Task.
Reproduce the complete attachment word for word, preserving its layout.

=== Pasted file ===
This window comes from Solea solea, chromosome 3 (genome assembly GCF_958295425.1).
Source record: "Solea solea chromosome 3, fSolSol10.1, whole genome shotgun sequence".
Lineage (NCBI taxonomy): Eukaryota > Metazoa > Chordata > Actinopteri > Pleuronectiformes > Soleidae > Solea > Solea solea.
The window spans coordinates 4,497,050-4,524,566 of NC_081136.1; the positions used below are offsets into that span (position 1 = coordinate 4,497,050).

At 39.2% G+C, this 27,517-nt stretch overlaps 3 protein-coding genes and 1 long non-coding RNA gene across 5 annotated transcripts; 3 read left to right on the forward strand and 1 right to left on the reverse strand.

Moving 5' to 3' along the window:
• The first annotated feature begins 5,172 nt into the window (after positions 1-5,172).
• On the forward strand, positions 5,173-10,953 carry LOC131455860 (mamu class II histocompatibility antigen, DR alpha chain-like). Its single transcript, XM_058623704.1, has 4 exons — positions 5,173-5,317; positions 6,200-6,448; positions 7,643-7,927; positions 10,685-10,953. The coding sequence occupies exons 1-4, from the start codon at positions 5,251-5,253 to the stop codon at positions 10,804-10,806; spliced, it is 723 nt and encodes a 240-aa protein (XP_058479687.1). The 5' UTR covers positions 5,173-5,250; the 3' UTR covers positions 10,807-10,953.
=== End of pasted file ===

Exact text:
This window comes from Solea solea, chromosome 3 (genome assembly GCF_958295425.1).
Source record: "Solea solea chromosome 3, fSolSol10.1, whole genome shotgun sequence".
Lineage (NCBI taxonomy): Eukaryota > Metazoa > Chordata > Actinopteri > Pleuronectiformes > Soleidae > Solea > Solea solea.
The window spans coordinates 4,497,050-4,524,566 of NC_081136.1; the positions used below are offsets into that span (position 1 = coordinate 4,497,050).

At 39.2% G+C, this 27,517-nt stretch overlaps 3 protein-coding genes and 1 long non-coding RNA gene across 5 annotated transcripts; 3 read left to right on the forward strand and 1 right to left on the reverse strand.

Moving 5' to 3' along the window:
• The first annotated feature begins 5,172 nt into the window (after positions 1-5,172).
• On the forward strand, positions 5,173-10,953 carry LOC131455860 (mamu class II histocompatibility antigen, DR alpha chain-like). Its single transcript, XM_058623704.1, has 4 exons — positions 5,173-5,317; positions 6,200-6,448; positions 7,643-7,927; positions 10,685-10,953. The coding sequence occupies exons 1-4, from the start codon at positions 5,251-5,253 to the stop codon at positions 10,804-10,806; spliced, it is 723 nt and encodes a 240-aa protein (XP_058479687.1). The 5' UTR covers positions 5,173-5,250; the 3' UTR covers positions 10,807-10,953.